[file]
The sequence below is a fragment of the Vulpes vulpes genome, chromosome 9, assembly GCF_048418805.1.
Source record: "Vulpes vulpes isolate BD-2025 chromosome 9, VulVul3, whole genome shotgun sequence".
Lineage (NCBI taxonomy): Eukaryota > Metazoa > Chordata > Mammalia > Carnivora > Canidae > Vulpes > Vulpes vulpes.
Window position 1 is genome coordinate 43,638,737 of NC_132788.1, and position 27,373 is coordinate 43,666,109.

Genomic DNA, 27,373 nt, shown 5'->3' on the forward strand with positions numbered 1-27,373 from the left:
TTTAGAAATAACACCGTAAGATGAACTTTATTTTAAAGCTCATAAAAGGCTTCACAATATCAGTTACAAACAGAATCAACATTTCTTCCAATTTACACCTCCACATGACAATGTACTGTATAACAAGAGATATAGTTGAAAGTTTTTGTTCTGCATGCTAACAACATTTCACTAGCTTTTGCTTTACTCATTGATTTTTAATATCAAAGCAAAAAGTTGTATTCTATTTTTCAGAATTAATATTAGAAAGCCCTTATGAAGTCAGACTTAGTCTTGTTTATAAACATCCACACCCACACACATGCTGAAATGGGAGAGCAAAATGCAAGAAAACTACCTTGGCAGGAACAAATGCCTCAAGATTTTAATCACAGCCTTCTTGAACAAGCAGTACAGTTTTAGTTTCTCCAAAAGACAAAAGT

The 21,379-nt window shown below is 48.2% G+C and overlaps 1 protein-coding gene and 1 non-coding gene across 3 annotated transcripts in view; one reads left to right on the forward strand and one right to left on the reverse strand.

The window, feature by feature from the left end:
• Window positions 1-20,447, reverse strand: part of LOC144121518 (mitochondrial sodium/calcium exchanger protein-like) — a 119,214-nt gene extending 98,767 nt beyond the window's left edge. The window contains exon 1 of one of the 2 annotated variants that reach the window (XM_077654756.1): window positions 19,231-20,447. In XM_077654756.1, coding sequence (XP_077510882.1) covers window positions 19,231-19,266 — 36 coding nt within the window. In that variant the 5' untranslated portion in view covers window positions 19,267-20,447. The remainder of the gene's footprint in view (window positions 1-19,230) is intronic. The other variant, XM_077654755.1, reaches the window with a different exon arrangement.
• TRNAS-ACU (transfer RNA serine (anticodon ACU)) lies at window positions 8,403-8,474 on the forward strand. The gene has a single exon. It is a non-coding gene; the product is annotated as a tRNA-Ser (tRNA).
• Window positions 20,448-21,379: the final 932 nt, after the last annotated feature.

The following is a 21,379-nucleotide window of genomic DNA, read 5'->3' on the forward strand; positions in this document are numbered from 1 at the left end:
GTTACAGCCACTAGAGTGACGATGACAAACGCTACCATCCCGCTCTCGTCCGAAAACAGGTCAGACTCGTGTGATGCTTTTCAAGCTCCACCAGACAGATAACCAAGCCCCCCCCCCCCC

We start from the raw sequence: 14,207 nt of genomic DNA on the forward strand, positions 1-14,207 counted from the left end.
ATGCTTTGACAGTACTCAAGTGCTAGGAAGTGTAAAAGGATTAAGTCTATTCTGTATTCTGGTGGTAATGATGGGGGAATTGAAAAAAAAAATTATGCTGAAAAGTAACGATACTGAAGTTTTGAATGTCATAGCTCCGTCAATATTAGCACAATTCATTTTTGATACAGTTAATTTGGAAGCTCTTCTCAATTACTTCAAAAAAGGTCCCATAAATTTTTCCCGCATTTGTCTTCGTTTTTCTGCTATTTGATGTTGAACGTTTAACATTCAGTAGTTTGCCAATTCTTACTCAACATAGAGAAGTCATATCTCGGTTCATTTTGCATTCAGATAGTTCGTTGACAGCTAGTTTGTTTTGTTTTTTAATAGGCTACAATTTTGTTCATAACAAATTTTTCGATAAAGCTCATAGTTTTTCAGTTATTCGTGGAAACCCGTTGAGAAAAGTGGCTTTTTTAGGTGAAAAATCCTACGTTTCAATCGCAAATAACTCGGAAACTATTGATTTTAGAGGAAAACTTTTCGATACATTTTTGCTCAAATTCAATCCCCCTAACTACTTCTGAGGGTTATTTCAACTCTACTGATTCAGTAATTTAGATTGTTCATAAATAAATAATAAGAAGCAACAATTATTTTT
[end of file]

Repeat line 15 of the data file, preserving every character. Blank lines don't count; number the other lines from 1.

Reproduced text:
ATGCTTTGACAGTACTCAAGTGCTAGGAAGTGTAAAAGGATTAAGTCTATTCTGTATTCTGGTGGTAATGATGGGGGAATTGAAAAAAAAAATTATGCTGAAAAGTAACGATACTGAAGTTTTGAATGTCATAGCTCCGTCAATATTAGCACAATTCATTTTTGATACAGTTAATTTGGAAGCTCTTCTCAATTACTTCAAAAAAGGTCCCATAAATTTTTCCCGCATTTGTCTTCGTTTTTCTGCTATTTGATGTTGAACGTTTAACATTCAGTAGTTTGCCAATTCTTACTCAACATAGAGAAGTCATATCTCGGTTCATTTTGCATTCAGATAGTTCGTTGACAGCTAGTTTGTTTTGTTTTTTAATAGGCTACAATTTTGTTCATAACAAATTTTTCGATAAAGCTCATAGTTTTTCAGTTATTCGTGGAAACCCGTTGAGAAAAGTGGCTTTTTTAGGTGAAAAATCCTACGTTTCAATCGCAAATAACTCGGAAACTATTGATTTTAGAGGAAAACTTTTCGATACATTTTTGCTCAAATTCAATCCCCCTAACTACTTCTGAGGGTTATTTCAACTCTACTGATTCAGTAATTTAGATTGTTCATAAATAAATAATAAGAAGCAACAATTATTTTT